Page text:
The Anglican Consultative Council (ACC), meeting now in Kingston, Jamaica, has committed itself to the hard work of debating recommendations and documents that seek to define the Anglican Communion. We are grateful for the efforts of its representatives, and we especially commend the decision to delay sending a draft of the proposed Anglican Covenant to the provinces until more work has been done that might strengthen, rather than tear down, our common life.

However, we believe that the ACC and the Windsor Continuation Group have made a grievous error by concluding that God is calling us to exclude baptized Christians who are gay, lesbian, bisexual and transgender for the sake of communion. These moratoria, which were requested in the Windsor Report and by the primates, have not been formally agreed to by the democratic structures of the Episcopal Church and are inconsistent with both the Anglican tradition of seeking unity through diversity and with scripture’s mandate to do justice.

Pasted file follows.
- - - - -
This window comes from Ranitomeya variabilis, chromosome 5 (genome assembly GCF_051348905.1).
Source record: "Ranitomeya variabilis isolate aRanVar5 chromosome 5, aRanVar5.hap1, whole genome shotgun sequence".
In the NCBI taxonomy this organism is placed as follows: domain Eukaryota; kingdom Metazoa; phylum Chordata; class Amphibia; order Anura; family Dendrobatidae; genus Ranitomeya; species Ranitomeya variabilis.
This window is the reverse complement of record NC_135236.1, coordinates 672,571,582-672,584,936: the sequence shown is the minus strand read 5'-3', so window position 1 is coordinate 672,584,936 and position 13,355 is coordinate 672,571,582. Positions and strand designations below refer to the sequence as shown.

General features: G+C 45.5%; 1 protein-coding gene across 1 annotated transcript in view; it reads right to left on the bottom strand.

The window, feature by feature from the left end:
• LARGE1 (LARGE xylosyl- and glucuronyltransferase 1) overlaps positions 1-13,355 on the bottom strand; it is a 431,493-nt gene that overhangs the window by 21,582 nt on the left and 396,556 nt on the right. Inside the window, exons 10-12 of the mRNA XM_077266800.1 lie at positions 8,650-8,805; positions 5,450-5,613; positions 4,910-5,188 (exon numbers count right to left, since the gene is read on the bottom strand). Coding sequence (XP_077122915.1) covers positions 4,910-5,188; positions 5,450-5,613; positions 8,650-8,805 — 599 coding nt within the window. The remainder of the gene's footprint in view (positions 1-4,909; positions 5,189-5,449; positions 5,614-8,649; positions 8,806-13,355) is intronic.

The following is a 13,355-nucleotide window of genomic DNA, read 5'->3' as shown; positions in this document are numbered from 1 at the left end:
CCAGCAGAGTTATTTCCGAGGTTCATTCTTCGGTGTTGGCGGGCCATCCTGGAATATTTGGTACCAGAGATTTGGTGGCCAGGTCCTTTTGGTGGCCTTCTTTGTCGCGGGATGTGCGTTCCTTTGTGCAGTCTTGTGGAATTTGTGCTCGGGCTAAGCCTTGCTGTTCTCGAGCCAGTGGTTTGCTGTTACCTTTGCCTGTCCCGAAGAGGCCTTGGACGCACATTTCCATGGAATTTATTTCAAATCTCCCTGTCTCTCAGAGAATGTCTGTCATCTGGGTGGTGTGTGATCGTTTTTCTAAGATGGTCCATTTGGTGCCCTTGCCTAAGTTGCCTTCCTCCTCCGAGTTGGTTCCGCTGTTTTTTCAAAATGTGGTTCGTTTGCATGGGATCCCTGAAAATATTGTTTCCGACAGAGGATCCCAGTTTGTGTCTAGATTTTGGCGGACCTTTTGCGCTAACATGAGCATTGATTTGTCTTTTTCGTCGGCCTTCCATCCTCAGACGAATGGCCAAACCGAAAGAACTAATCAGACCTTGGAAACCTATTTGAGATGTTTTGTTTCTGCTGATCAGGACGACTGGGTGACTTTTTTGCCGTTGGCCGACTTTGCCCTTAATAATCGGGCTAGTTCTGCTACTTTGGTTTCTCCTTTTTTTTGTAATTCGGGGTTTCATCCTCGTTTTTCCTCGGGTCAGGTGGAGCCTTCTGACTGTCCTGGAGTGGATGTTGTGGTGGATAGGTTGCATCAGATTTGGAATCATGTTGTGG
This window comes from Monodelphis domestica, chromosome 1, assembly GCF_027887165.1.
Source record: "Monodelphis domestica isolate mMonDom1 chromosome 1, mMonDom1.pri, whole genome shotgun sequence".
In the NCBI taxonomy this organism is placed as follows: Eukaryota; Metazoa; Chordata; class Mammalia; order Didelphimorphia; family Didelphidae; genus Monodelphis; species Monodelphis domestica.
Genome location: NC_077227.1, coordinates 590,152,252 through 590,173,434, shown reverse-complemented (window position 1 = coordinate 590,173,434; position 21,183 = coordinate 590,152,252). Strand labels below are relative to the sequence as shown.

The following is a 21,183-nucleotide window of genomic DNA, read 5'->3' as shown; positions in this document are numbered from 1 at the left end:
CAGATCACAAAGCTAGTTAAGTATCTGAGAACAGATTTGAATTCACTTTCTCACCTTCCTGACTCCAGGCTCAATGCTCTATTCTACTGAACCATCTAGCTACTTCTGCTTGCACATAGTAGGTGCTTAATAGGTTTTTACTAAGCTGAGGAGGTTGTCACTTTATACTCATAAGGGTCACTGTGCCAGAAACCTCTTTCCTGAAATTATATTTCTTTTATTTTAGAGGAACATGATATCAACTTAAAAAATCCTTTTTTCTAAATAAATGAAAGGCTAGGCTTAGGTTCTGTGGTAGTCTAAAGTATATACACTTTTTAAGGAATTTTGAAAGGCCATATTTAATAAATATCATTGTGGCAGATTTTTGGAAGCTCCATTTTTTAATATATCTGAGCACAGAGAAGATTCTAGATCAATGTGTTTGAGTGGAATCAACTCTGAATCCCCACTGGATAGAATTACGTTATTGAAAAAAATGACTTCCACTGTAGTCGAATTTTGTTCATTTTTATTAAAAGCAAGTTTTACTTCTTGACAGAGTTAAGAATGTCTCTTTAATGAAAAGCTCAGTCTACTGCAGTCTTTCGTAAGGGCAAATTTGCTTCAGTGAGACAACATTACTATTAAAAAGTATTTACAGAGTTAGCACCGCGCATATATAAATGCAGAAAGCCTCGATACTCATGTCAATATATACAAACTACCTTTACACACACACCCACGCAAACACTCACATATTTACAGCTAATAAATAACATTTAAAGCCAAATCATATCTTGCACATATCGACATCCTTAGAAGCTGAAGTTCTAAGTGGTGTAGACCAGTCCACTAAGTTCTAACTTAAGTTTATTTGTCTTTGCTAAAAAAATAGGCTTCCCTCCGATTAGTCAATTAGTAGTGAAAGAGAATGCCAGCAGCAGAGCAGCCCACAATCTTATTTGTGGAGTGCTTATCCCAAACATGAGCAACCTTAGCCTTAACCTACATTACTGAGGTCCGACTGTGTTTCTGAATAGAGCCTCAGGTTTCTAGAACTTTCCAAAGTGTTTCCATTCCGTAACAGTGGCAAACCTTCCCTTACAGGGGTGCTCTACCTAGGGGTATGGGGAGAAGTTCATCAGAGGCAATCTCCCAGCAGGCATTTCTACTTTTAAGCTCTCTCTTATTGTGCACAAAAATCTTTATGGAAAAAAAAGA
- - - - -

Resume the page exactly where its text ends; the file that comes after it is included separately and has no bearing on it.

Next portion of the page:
Moreover, much of the recent debate suggests that we are in danger of coming to believe that the Anglican Communion is defined by meetings, documents and resolutions rather than by our call to be the body of Christ in the world. All baptized people share equally in that call and no resolution or moratorium can diminish it.

At its best, the Anglican Communion is a manifestation of the body of Christ in which the Holy Spirit blesses members from different cultures and contexts in various ways and gives us grace to embrace all of these gifts. All around us, we see evidence that this Communion—strengthened by common prayer and sacraments, mutual mission, and ministry of our gay, lesbian bisexual and transgender brothers and sisters—offers rich possibility for our common life.

Sometimes this way is difficult, but we believe it is the path on which God is calling us to go forward together. We urge the Anglican Consultative Council, the working group to be appointed by the Archbishop of Canterbury, and the Episcopal Church to follow by doing justice and seeking true communion, without fear about where God might lead us.